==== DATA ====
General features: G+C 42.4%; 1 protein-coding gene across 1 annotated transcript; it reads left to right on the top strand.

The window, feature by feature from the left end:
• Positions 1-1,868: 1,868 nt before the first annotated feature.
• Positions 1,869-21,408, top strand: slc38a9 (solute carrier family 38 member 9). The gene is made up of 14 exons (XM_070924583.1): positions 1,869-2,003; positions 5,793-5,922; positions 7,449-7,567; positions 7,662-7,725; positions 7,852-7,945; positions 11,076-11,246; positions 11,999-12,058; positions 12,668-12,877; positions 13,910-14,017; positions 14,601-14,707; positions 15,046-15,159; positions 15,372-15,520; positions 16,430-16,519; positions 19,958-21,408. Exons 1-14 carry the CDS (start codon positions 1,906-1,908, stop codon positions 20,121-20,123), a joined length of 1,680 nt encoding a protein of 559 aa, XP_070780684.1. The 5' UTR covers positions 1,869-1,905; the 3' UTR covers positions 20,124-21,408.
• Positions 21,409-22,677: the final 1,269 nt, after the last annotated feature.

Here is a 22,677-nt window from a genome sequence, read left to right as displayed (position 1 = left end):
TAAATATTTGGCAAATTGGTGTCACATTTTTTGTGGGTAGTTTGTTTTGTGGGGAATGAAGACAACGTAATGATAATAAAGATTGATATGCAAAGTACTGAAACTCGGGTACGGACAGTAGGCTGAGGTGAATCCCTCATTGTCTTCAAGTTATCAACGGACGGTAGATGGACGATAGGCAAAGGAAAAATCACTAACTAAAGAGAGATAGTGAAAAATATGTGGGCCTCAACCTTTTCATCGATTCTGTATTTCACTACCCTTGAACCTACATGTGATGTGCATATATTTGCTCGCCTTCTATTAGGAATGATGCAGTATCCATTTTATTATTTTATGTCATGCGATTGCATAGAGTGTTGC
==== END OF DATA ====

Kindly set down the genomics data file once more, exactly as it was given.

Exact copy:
General features: G+C 42.4%; 1 protein-coding gene across 1 annotated transcript; it reads left to right on the top strand.

The window, feature by feature from the left end:
• Positions 1-1,868: 1,868 nt before the first annotated feature.
• Positions 1,869-21,408, top strand: slc38a9 (solute carrier family 38 member 9). The gene is made up of 14 exons (XM_070924583.1): positions 1,869-2,003; positions 5,793-5,922; positions 7,449-7,567; positions 7,662-7,725; positions 7,852-7,945; positions 11,076-11,246; positions 11,999-12,058; positions 12,668-12,877; positions 13,910-14,017; positions 14,601-14,707; positions 15,046-15,159; positions 15,372-15,520; positions 16,430-16,519; positions 19,958-21,408. Exons 1-14 carry the CDS (start codon positions 1,906-1,908, stop codon positions 20,121-20,123), a joined length of 1,680 nt encoding a protein of 559 aa, XP_070780684.1. The 5' UTR covers positions 1,869-1,905; the 3' UTR covers positions 20,124-21,408.
• Positions 21,409-22,677: the final 1,269 nt, after the last annotated feature.

Here is a 22,677-nt window from a genome sequence, read left to right as displayed (position 1 = left end):
TAAATATTTGGCAAATTGGTGTCACATTTTTTGTGGGTAGTTTGTTTTGTGGGGAATGAAGACAACGTAATGATAATAAAGATTGATATGCAAAGTACTGAAACTCGGGTACGGACAGTAGGCTGAGGTGAATCCCTCATTGTCTTCAAGTTATCAACGGACGGTAGATGGACGATAGGCAAAGGAAAAATCACTAACTAAAGAGAGATAGTGAAAAATATGTGGGCCTCAACCTTTTCATCGATTCTGTATTTCACTACCCTTGAACCTACATGTGATGTGCATATATTTGCTCGCCTTCTATTAGGAATGATGCAGTATCCATTTTATTATTTTATGTCATGCGATTGCATAGAGTGTTGC